Above: Tintype photograph by Will Wilson. Adam W. McKinney stands as Mr. Fred Rouse in front of the former Ku Klux Klan Klavern No. 101 Auditorium
In January 2014, I moved to Melbourne, Australia, for six months. My goal was to conduct research on the political apology that former Australian Prime Minister Kevin Rudd gave on his first day in office, February 13, 2008. Addressing the entire country, he apologized to Aboriginal and Torres Strait Islander people for their historical maltreatment. I wanted to know what Indigenous and non-Indigenous people thought about Rudd’s act of contrition, both back in 2008 and now, a few years later. Over the course of my time in the land “Down Under,” including a return trip made the following summer, in 2015, I was able to visit people in four of Australia’s six states and two federal territories, including stops in the national capital, Canberra; Sydney, New South Wales; Brisbane and Cairns, Queensland; Darwin, Katherine, and Arnhem Land, Northern Territory; Broome, Western Australia—and beyond.
I attended the Barunga Festival and the Garma Festival of Traditional Cultures, which are both held annually in the Northern Territory to celebrate Australia’s Indigenous cultures and bring attention to the most important twenty-first-century challenges facing these marginalized communities. I spoke with thousands of people, fifty of whom I interviewed formally and at length. Running the gamut from ultraconservative to moderate to über-liberal, they included activists, educators, journalists, community leaders, media pundits, organizers, politicians, and scholars. Many are among the most prominent people on issues linked to Aboriginal and Torres Strait Islander communities in Australia; most identify as Indigenous themselves.
When I began writing up my research, in fall 2015, I intended to focus on Australia exclusively. It soon became clear to me, however, that as a white, Ashkenazi Jewish American I needed to expand my project. As a citizen of the United States who, like most Americans, was socialized to accept the invisibility of American Indians in contemporary American society and in dominant narratives of American history, I felt I needed to draw connections between the histories and current realities of Indigenous Peoples in Australia with those in the United States. In the end, they are tellingly similar stories. Although this certainly complicated the writing process, I believe that this project is that much richer for having utilized a comparative approach.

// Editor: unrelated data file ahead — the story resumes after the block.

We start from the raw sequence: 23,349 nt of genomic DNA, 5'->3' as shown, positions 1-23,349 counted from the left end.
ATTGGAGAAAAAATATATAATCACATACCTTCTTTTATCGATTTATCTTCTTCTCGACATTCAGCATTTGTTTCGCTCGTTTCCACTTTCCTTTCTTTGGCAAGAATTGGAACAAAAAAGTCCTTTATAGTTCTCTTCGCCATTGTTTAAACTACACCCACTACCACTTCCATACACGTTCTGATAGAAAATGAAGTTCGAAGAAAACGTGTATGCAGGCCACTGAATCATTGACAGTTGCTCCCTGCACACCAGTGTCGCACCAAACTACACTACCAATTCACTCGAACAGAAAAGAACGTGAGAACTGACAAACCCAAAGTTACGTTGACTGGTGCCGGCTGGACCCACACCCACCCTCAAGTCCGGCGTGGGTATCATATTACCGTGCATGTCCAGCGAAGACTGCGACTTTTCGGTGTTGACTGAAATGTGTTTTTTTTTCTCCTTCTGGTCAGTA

On face value, this research seems to fit squarely into an academic field such as Indigenous Studies, International Studies, or Peace and Conflict Studies, to name but a few possibilities. But for me and my colleagues in the Swig Program in Jewish Studies and Social Justice at the University of San Francisco, where I’ve been since 2007, it is imperative that our research adds to our collective understanding of marginalized communities within the context of social justice. I am part of a faculty team whose research explores how subordinated groups interact within dominant structures, looking at social relations between and among the privileged and oppressed.
Although Jews certainly have social privilege today in ways that are different from centuries past, we study and teach about the Jewish community within the much larger context of social identities, delving into how individuals and collectives perform their identities and how this manifests in terms of larger societal frameworks. We also commonly use a comparative lens in our research. To give but a few examples: we investigate (non-Jewish) twenty-first-century refugees in the United States in relation to previous generations of Jewish immigrants arriving here; we study the Holocaust within the framework of other twentieth- and twenty-first-century genocides; and we de-exceptionalize the Israeli-Palestinian conflict by teasing out similarities and differences between this conflict and others, such as the Balkan conflicts or the North/ern Ireland “Troubles.”